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Claims(18)
What is claimed is:
1. An incineration system comprising:
a rigid, upright furnace adapted to be disposed upon a supporting surface, said furnace comprising:
a rigid, outer casing;
a rigid firebox generally concentrically disposed within said casing;
a cooling annulus defined between said outer casing and said firebox;
an input for receiving refuse to be incinerated;
a lower ash output for exhausting processed waste;
spindle means disposed within said firebox for forcefully agitating refuse dropped thereon;
grating means for sifting residue and ash, said grating means disposed within said firebox beneath said spindle means;
a plurality of gas heaters disposed within said firebox for burning said refuse; and,
auger means disposed at the bottom of said firebox for conveying spent ashes outwardly of said furnace;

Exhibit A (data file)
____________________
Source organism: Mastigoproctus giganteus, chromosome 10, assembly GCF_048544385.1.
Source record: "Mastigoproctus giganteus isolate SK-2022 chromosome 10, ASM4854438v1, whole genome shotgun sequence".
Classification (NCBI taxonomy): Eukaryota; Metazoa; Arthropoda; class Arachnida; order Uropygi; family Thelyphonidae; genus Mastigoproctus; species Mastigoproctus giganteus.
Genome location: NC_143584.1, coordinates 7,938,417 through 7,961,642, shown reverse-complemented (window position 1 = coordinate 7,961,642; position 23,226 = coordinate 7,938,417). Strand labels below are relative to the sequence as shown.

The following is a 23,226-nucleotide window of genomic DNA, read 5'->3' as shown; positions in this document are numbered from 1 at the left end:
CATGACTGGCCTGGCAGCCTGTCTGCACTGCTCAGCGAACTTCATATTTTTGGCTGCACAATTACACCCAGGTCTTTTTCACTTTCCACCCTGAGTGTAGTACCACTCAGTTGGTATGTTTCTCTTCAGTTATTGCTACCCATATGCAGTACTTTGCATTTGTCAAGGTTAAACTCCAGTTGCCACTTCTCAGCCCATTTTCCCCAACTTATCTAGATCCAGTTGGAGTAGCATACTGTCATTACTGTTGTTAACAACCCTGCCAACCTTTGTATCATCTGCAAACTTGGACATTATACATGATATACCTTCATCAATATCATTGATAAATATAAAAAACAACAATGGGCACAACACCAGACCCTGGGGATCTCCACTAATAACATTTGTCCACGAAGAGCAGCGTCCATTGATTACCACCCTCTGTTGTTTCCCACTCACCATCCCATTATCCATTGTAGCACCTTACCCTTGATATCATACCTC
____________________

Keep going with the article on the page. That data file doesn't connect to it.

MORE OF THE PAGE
afterburner means for withdrawing exhaust gases from said furnace, said afterburner means comprising a baffled manifold coupled to said furnace and comprising a rigid enclosure divided into first and second adjacent, interior compartments by a perforated partition plate, and said afterburner means further comprising a first pipe extending between said firebox and said manifold first compartment and a second pipe extending between said annulus and said manifold second compartment;
scrubber means for cleaning exhaust gases withdrawn from said afterburner means, said scrubber means comprising:
a water recirculating tank;
an elongated ram pipe in fluid flow communication with said recirculating tank;
means for spraying water to scrub gases transmitted by said ram pipe;
means for recirculating water between said recirculating tank and said means for spraying; and,
fan means for withdrawing gases from said manifold and forcing gases down said ram pipe into said scrubber system.
2. The incinerator as defined in claim 1 wherein said second pipe is longer than said first pipe.